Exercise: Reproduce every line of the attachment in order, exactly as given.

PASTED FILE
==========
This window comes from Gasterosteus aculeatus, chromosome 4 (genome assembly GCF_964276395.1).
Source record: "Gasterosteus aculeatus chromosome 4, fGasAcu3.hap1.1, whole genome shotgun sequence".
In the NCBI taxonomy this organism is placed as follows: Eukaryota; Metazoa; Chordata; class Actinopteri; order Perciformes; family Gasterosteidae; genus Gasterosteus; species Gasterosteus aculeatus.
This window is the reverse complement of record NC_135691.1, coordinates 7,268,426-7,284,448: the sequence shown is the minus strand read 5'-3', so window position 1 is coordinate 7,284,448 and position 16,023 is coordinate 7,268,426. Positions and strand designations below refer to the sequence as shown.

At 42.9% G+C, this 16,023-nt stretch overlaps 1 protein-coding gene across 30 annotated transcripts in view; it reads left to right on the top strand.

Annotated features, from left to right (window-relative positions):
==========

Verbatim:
This window comes from Gasterosteus aculeatus, chromosome 4 (genome assembly GCF_964276395.1).
Source record: "Gasterosteus aculeatus chromosome 4, fGasAcu3.hap1.1, whole genome shotgun sequence".
In the NCBI taxonomy this organism is placed as follows: Eukaryota; Metazoa; Chordata; class Actinopteri; order Perciformes; family Gasterosteidae; genus Gasterosteus; species Gasterosteus aculeatus.
This window is the reverse complement of record NC_135691.1, coordinates 7,268,426-7,284,448: the sequence shown is the minus strand read 5'-3', so window position 1 is coordinate 7,284,448 and position 16,023 is coordinate 7,268,426. Positions and strand designations below refer to the sequence as shown.

At 42.9% G+C, this 16,023-nt stretch overlaps 1 protein-coding gene across 30 annotated transcripts in view; it reads left to right on the top strand.

Annotated features, from left to right (window-relative positions):